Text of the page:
Howard schools new teachers

388 educators learn the ropes during weeklong orientation

August 18, 2006|By JOHN-JOHN WILLIAMS IV | JOHN-JOHN WILLIAMS IV,SUN REPORTER

A beige apron detracted from his usual dapper central office attire of sharp suit and freshly shined shoes. And important documents were replaced by serving utensils and bottled beverages as school Superintendent Sydney L. Cousin stood on the other side of the cafeteria line, dishing up lunch and offering strong servings of advice for the system's 388 new teachers.

The special meal was part of a weeklong orientation at Wilde Lake High School that is wrapping up today.

"It's kind of hokey in a way," Cousin said about the lunch, as he picked out an orange-flavored sports drink and handed it to a new teacher.

"But it is a way to show our new teachers that we are here to serve them. That's the message I try to deliver in a variety of ways," Cousin said.

Each day, fortified by breakfast and lunch, the new employees attended a series of sessions, listened to speakers, and received documents that prepared them to teach in the highly-ranked school system.

Last year, 513 new teachers joined the Howard County school system. Officials project 515 new teachers by the end of this year.

"This is the way we welcome new family members," said Mamie J. Perkins, chief of staff for the system, as she served up green beans. "We celebrate them."

Jenny Werking, a recent graduate of Towson University, acknowledged that she was nervous and excited to start her first few weeks of school.

"Getting to meet the kids and earn their respect will be tough," said the 23-year-old. "Once that is established, it's all excitement."

Werking, who said she chose to teach in Howard County after a favorable student teaching experience at Mount Hebron High School, said the orientation helped her relax and prepare.

"As a new teacher, I would not know where to begin," she said. "This has been an extremely beneficial resource."

Debra O'Byrne, an assistant principal at Mount View Middle School in Marriottsville, led an hourlong presentation that explained the "New Teacher Orientation Binder," a collection of policies, resources, and other helpful tools that teachers are expected to learn.

"First impressions are lasting," said O'Byrne, who has been in the system for 14 years. "This is going to help retain teachers. This is a demonstration how Howard County is dedicated to students."

Teachers spent Monday afternoon visiting their home schools and meeting with their administrators and teacher leaders.

Each day, the new teachers broke into workshops led by assistant principals, veteran teachers and central office administrators covering such topics as working with a co-teaching model and teaching multicultural students.

The meetings give teachers an idea of what to expect during the first few weeks of school, said Ernesto Diaz, manager of teacher recruitment and retention.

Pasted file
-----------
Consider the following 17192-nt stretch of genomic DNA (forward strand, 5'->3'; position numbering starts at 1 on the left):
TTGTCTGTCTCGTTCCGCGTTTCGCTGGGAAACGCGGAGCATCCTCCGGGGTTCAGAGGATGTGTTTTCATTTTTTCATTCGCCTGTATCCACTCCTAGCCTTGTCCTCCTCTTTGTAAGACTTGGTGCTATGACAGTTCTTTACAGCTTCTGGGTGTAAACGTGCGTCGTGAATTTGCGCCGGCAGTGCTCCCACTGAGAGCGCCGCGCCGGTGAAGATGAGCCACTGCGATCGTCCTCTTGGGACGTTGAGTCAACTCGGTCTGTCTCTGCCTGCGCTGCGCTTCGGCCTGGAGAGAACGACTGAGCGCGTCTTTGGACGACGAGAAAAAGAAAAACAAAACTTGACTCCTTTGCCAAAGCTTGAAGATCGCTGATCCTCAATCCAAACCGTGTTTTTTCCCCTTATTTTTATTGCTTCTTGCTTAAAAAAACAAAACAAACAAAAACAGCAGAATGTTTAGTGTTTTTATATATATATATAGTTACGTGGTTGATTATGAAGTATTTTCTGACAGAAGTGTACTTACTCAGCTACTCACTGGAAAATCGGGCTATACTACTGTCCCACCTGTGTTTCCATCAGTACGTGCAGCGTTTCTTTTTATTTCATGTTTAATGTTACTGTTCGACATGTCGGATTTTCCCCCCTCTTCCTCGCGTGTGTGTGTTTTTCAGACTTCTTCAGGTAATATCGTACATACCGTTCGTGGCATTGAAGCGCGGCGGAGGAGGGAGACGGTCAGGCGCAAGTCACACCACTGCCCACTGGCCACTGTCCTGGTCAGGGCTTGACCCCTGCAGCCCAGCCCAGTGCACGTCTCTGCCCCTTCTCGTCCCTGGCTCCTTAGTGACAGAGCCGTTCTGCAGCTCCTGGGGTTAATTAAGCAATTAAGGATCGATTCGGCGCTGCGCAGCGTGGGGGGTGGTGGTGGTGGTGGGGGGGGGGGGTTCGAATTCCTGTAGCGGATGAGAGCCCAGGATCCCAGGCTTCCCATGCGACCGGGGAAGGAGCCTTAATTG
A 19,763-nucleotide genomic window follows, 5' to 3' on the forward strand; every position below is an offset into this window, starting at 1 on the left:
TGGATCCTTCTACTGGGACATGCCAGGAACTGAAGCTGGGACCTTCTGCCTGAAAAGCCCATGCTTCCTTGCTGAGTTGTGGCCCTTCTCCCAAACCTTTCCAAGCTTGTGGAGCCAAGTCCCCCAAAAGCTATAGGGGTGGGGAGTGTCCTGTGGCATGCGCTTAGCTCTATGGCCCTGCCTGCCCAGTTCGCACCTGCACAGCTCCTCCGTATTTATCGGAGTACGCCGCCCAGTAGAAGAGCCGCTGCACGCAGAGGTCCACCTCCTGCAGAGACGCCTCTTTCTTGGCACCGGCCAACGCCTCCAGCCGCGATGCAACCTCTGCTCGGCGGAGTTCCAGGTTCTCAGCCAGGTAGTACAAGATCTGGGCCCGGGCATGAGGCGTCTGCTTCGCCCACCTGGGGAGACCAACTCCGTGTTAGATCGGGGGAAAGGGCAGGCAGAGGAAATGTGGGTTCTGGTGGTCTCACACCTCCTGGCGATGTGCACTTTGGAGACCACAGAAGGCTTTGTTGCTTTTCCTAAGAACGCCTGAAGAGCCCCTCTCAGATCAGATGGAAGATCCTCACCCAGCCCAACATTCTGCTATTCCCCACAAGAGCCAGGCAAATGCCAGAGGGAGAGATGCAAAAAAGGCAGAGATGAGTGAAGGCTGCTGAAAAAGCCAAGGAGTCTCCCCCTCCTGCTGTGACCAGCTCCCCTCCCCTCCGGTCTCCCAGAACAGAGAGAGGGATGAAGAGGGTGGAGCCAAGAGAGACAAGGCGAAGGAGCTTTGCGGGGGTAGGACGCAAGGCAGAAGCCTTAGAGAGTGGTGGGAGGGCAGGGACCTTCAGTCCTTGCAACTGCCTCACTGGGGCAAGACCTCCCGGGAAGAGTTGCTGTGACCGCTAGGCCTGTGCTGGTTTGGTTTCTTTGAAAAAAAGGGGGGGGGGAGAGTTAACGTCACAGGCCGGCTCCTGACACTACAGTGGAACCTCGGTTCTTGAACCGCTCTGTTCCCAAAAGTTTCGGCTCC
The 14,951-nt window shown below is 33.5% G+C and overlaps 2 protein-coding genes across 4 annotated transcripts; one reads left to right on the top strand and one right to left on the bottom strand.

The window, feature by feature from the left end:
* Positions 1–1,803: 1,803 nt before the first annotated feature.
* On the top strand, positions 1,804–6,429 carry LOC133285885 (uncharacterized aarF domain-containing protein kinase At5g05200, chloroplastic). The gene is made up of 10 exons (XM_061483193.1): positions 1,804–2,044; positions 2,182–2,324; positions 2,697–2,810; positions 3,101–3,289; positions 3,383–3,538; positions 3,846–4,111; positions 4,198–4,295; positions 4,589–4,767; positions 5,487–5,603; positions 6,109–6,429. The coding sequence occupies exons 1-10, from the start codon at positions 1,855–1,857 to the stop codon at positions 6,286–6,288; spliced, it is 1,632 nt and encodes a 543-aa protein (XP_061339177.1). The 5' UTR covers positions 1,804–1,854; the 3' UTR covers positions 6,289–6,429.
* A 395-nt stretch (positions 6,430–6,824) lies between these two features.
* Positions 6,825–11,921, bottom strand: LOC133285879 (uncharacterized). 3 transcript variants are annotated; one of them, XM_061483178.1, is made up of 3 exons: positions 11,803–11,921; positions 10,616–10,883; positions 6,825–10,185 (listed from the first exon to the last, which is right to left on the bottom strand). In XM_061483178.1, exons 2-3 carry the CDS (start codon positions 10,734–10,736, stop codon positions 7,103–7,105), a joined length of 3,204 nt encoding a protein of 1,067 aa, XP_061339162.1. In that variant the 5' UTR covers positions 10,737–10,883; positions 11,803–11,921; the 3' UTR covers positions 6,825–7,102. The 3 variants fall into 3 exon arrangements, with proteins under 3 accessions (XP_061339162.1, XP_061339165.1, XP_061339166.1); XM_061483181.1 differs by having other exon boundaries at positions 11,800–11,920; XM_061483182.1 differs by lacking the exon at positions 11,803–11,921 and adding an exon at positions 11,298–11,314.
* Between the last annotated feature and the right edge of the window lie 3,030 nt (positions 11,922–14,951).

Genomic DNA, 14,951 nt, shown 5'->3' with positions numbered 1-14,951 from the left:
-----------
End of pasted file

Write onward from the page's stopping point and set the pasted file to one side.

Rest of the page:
"We want them to feel comfortable so they can go on with the rest of the week," Diaz said.

The orientation also featured several vendors and organizations that helped teachers plan for retirement and join groups such as the Howard County Education Association, the union representing 5,500 teachers and support personnel.

Cousin said the Howard County orientation, which has been offered since 1985, is much different than the 1967 welcome he received when he started working as a teacher at Lombard Junior High School in Baltimore.

"There were 55 students and 50 desks," Cousin explained. "I was really just put in a classroom. It was whoever could survive that first year."

The new teachers come from 12 states; although a majority of them are from Maryland, Diaz said. And 53 of the new teachers are graduates of Howard County schools.

The system is trying to fill nearly 200 positions such as special education, math, science and reading. In addition to trying to address the shortage of teachers in certain subjects, the system also is struggling to find Latino and African-American male teachers, according to Diaz.

"It's quite difficult," said Diaz, who added that Howard recruiters have visited Florida, Texas, Pennsylvania and North Carolina in the past year to address the void. "We want to hire staff members that reflect the student body."

Walter Zimoh, who will teach math at Howard High School, said he was attracted to the county because of the people.

"It's the friendly nature," said Zimoh, 32, who taught in his native Cameroon for nine years. "Howard County has a progressive system of education."

Susan Foreman, 32, who previously worked in Baltimore County and got a job as a special-education teacher at Elkridge Elementary, said she was drawn to Howard County because of the system's reputation and salary.

"It's always up on trends, research, resources," said Foreman, who spent eight years in Baltimore County. "[Howard County] is really well-organized. They are a motivating and inspired group. They really promote a community of professionals."

Linda Shin, 41, will teach French and Spanish at Wilde Lake High School after working in Montgomery County for the past four years.

"I'm very pleased to be working here," Shin said. "It seems to live up to the hype. I wish I had worked here sooner."

john-john.williams@baltsun.com

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